Eventually I realised that actually what I wanted to be able to do was control events around me so that I could avoid negative feelings. Difficult. Difficult and counter-productive, not to mention a long way removed from reality. So I decided to start over and see whether I could get to a position that was more viable and connected with reality. The preface to Charlotte Joko Beck’s “Nothing Special: Living Zen” helpfully provided the following:

“Living Zen is nothing special: life as it is. Zen is life itself, nothing added. … When we seek … the fulfillment of our fantasies, we separate from the earth and sky, from our loved ones, from our aching backs and hearts, from the very soles of our feet. Such fantasies insulate us for a time; yet in ten thousand ways reality intrudes, and our lives become anxious scurrying, quiet desperation, confusing melodrama. Distracted and obsessed, striving for something special, we seek another place and time: not here, not now, not this…

“Living Zen means reversing our flight from nothingness, opening to the emptiness of here and now. Slowly, painfully, we reconcile to life. The heart sinks; hope dies. “Things are always just as they are”, observes Joko. This empty tautology is no counsel of despair, however, but an invitation to joy. … Abandoning magical thought, awakening to the magic of this moment, we realise in dynamic emptiness the grace of nothing special … living Zen.”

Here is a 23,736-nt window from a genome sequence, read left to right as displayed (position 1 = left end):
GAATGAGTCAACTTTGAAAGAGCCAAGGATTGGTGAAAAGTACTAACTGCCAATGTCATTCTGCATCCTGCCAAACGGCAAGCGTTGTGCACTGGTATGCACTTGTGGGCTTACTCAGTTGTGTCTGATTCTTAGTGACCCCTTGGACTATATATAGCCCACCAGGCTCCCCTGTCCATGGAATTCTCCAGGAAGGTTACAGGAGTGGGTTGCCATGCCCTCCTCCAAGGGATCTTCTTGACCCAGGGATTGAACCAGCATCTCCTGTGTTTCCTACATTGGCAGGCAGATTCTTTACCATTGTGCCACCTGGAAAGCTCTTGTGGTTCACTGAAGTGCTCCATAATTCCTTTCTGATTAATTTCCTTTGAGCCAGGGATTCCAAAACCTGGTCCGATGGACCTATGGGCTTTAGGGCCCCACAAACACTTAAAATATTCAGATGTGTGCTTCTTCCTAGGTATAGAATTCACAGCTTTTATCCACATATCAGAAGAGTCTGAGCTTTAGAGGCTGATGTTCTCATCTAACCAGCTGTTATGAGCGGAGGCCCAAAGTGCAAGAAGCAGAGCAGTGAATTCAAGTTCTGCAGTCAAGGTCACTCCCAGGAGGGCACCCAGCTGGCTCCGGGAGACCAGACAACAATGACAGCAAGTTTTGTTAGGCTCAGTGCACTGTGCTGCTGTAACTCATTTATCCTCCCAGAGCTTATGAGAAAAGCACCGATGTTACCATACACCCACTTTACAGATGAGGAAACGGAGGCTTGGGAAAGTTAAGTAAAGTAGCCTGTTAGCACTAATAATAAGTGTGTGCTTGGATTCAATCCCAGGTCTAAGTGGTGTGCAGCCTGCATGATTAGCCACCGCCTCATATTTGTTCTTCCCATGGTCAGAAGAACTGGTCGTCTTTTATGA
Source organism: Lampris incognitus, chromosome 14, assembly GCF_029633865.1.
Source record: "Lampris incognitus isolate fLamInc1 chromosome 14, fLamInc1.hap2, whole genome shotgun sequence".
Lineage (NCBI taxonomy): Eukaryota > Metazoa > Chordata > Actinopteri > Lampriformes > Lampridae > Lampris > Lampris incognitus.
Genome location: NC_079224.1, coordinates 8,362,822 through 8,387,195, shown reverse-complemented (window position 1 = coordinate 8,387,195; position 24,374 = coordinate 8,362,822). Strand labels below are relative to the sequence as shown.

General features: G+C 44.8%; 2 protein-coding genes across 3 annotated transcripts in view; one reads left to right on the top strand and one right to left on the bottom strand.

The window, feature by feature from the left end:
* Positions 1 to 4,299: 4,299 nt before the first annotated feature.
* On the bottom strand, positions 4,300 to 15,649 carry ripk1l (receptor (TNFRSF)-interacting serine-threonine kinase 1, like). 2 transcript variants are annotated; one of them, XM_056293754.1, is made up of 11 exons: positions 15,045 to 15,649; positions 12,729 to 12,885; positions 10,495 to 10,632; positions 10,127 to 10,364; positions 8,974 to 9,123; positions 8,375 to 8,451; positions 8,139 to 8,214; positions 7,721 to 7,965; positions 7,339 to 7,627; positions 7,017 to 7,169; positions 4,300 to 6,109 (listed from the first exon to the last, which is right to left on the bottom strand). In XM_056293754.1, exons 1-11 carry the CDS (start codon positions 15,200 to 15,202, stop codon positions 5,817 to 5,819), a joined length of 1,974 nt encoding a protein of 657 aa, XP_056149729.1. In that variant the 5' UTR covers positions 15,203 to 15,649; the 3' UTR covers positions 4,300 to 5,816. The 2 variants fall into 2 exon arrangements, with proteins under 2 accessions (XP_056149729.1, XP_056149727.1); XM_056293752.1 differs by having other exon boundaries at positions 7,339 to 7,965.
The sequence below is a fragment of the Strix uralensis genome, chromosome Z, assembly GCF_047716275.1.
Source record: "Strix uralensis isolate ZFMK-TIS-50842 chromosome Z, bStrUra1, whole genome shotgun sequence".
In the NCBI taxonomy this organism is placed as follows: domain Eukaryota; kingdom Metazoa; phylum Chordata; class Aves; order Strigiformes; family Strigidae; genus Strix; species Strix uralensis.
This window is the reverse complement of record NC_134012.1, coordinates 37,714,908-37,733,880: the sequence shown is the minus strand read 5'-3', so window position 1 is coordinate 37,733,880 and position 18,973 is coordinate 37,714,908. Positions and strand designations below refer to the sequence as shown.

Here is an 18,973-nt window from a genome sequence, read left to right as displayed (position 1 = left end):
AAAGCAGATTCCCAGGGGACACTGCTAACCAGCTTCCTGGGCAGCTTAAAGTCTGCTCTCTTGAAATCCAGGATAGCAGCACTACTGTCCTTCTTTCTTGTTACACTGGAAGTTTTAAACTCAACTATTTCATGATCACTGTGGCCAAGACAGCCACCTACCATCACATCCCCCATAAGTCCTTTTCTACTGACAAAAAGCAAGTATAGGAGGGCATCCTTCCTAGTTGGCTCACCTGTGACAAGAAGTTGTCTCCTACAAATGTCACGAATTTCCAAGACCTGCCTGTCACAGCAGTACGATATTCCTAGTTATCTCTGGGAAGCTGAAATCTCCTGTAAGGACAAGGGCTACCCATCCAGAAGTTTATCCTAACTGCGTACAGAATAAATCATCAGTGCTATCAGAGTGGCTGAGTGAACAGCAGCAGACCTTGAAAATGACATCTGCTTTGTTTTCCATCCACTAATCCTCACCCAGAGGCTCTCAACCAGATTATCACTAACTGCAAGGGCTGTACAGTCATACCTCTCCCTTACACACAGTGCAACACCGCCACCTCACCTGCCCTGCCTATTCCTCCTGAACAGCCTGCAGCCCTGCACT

Steve Smith, Claremont, California, February 1993

Starting from the position that things are as they are is actually a better springboard than living in a castle in your head. Nobody is saying you shouldn’t think positive; nor is anyone suggesting you should catastrophise. But whatever you do, start by letting reality in. You’re going to have to let it in sooner or later, so why waste time, effort and feelings staving off the moment? I believe that seeing things as they are is better for you than insisting on believing them to be as you would like them to be. Sometimes reality is too harsh and too difficult to be let in all at once, but the door has to be ajar so that it can come in when you’re ready.

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“A lecturer, when explaining stress control to an audience, raised a glass of water and asked, “how heavy is this glass of water?” Answers ranged from 20g to 500g.

The lecturer replied…